Friday, December 10, 2010

Response to a Blog Post on Patheos

In response to Nate Adams' recent article on Patheos, "Don't Let the Grinch Steal Christmas," I was inspired to pen (OK, type) the following. I originally posted this to my Facebook page but realized that it was a bit long for that brief quote-loving medium. And so I have placed it here: I've also taken the opportunity to do a bit of editing for style and grammar.
Nate: well written, even if I don't entirely agree with you.  I am 100% behind your idea that we should celebrate Christmas with numerous religious displays. I would be thrilled to see Jewish, Islamic and Hindu holidays receive recognition at the public square, along with Pagan celebrations of Yuletide and Zoroastrian tributes to Nawruz. And I'd even be happy to see a shrine to Free Thought, Secularism and Atheism alongside all these.

The problem is that in many American towns and cities Christianity is the de facto standard. People in these communities see America as a Christian nation and look askance at those who do not share their beliefs. Christmas celebrations become yet another way of ostracizing those who don't follow the majority beliefs. (Ask some of your Jewish colleagues, particularly those who grew up in a town where they were among the only Jews in the area, about their Christmas memories). I don't have any objection to a Creche if others have no objection to my Vodou-inspired shrine to St. Nicholas or my friend's shrine to Odin. The problem is that many people do.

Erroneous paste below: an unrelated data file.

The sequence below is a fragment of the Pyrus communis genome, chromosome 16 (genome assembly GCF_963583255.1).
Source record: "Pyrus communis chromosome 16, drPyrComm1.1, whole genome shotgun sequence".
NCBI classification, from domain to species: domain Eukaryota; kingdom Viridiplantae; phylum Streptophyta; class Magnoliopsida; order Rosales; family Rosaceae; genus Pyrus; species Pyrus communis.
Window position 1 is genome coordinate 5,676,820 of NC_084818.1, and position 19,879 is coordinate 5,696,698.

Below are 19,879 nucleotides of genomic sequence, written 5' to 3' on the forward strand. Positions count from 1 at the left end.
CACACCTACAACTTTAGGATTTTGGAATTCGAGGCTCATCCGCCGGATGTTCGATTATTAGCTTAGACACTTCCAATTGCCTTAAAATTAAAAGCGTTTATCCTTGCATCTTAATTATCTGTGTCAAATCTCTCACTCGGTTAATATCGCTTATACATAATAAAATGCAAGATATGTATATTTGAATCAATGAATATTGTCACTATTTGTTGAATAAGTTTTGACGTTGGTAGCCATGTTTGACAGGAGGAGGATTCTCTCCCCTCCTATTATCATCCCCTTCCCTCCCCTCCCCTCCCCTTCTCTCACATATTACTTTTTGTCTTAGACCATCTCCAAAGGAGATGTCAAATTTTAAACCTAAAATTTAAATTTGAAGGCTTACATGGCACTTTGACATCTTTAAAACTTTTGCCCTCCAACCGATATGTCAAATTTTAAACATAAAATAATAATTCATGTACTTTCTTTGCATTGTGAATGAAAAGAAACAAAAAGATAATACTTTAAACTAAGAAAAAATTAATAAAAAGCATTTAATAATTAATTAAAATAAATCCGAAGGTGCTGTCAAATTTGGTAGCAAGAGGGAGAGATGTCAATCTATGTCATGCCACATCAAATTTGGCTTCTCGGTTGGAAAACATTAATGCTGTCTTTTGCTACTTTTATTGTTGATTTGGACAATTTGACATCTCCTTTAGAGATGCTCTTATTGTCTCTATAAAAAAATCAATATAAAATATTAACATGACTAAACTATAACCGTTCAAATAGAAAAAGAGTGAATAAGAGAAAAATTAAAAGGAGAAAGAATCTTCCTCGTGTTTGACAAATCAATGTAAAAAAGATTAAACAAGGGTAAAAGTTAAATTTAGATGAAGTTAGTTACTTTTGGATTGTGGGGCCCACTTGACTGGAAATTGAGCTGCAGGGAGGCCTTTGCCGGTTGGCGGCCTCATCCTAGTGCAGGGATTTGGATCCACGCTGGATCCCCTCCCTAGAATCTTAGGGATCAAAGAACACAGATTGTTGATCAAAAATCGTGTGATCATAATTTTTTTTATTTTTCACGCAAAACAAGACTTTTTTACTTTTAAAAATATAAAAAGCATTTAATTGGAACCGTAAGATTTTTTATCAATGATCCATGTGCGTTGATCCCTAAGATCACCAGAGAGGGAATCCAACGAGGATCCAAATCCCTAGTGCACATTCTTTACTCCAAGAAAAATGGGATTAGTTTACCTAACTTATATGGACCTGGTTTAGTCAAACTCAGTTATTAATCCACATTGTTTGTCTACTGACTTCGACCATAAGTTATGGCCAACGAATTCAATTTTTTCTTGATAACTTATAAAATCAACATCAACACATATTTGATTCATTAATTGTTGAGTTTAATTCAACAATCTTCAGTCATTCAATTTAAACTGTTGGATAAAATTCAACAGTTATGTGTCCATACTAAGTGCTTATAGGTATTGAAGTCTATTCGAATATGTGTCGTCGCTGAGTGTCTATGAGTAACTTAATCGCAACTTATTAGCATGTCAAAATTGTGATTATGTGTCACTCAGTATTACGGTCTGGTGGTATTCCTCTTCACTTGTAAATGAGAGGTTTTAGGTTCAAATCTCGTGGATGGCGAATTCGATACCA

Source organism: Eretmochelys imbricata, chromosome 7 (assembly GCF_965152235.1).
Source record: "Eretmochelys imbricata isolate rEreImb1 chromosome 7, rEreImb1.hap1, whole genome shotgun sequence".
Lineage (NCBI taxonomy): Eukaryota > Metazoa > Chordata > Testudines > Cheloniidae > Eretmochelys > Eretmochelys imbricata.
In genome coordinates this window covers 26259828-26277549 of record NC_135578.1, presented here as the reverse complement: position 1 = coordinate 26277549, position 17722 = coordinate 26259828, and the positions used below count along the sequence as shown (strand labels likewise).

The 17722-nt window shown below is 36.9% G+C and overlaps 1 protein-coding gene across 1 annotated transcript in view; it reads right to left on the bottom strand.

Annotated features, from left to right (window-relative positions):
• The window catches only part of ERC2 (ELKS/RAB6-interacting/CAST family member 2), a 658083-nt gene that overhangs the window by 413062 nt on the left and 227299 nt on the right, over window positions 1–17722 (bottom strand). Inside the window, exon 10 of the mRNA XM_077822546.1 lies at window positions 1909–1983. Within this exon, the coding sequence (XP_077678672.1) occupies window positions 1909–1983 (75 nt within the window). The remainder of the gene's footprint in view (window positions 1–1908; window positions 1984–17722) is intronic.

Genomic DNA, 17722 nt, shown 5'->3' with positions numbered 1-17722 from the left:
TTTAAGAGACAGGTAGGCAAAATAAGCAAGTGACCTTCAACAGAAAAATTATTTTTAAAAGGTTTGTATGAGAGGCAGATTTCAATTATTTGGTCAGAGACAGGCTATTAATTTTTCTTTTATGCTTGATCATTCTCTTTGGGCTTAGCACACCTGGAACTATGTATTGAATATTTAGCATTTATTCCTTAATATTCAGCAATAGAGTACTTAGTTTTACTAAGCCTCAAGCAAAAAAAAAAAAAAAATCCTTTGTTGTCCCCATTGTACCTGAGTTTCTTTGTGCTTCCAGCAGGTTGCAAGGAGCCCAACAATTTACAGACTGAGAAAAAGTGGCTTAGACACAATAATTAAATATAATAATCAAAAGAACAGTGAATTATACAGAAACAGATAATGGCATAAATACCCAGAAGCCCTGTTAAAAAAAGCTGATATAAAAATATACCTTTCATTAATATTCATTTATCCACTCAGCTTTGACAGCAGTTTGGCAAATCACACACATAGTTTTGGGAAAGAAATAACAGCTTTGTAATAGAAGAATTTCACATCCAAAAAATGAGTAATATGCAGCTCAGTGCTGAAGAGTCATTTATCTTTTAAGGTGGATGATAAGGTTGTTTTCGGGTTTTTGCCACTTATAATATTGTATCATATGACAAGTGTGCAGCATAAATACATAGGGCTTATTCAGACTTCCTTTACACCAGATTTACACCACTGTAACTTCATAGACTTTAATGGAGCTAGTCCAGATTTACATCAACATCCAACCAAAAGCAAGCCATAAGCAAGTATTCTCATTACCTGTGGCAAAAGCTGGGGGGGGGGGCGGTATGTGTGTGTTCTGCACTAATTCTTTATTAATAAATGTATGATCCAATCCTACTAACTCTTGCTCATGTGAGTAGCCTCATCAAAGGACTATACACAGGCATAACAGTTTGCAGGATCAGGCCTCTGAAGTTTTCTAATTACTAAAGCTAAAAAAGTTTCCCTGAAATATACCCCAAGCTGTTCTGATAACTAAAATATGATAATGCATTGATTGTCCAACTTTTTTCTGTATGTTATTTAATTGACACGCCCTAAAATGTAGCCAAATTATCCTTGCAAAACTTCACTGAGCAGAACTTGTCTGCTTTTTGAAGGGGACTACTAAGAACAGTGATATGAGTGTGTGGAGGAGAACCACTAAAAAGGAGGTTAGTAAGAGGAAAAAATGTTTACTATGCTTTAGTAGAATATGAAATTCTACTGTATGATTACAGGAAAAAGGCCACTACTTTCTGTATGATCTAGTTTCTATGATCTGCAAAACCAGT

Many places have found it easier to avoid the numerous problems altogether by limiting or banning religious imagery in the name of keeping Church and State separate. Litigation is expensive and most municipalities would rather avoid it if possible.  (This, of course, does not necessarily apply to showboating politicians or attention-seekers on either side of the argument). I agree that there is an issue of tolerance here and that the public square should be open to any displays of public religious feeling (within reason, of course) rather than to none. But as we all know, law and politics are both arts of the possible. What we have right now may be the best we can get in our current polarized and hot-tempered climate.